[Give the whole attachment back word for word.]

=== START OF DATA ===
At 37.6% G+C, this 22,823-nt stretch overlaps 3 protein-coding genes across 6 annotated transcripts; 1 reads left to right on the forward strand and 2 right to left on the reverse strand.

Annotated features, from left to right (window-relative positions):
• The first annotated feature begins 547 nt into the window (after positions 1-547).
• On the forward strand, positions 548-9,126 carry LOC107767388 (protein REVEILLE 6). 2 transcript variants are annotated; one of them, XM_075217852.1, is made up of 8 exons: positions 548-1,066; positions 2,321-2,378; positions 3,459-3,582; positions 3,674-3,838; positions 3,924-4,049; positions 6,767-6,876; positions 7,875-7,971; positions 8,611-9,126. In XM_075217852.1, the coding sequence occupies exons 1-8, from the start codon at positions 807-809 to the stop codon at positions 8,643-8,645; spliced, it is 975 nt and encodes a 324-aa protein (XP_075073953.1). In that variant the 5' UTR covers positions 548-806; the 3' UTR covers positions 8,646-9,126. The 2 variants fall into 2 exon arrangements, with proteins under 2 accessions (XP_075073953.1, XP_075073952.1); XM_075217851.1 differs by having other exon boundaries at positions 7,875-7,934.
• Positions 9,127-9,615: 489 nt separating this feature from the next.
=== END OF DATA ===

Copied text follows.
At 37.6% G+C, this 22,823-nt stretch overlaps 3 protein-coding genes across 6 annotated transcripts; 1 reads left to right on the forward strand and 2 right to left on the reverse strand.

Annotated features, from left to right (window-relative positions):
• The first annotated feature begins 547 nt into the window (after positions 1-547).
• On the forward strand, positions 548-9,126 carry LOC107767388 (protein REVEILLE 6). 2 transcript variants are annotated; one of them, XM_075217852.1, is made up of 8 exons: positions 548-1,066; positions 2,321-2,378; positions 3,459-3,582; positions 3,674-3,838; positions 3,924-4,049; positions 6,767-6,876; positions 7,875-7,971; positions 8,611-9,126. In XM_075217852.1, the coding sequence occupies exons 1-8, from the start codon at positions 807-809 to the stop codon at positions 8,643-8,645; spliced, it is 975 nt and encodes a 324-aa protein (XP_075073953.1). In that variant the 5' UTR covers positions 548-806; the 3' UTR covers positions 8,646-9,126. The 2 variants fall into 2 exon arrangements, with proteins under 2 accessions (XP_075073953.1, XP_075073952.1); XM_075217851.1 differs by having other exon boundaries at positions 7,875-7,934.
• Positions 9,127-9,615: 489 nt separating this feature from the next.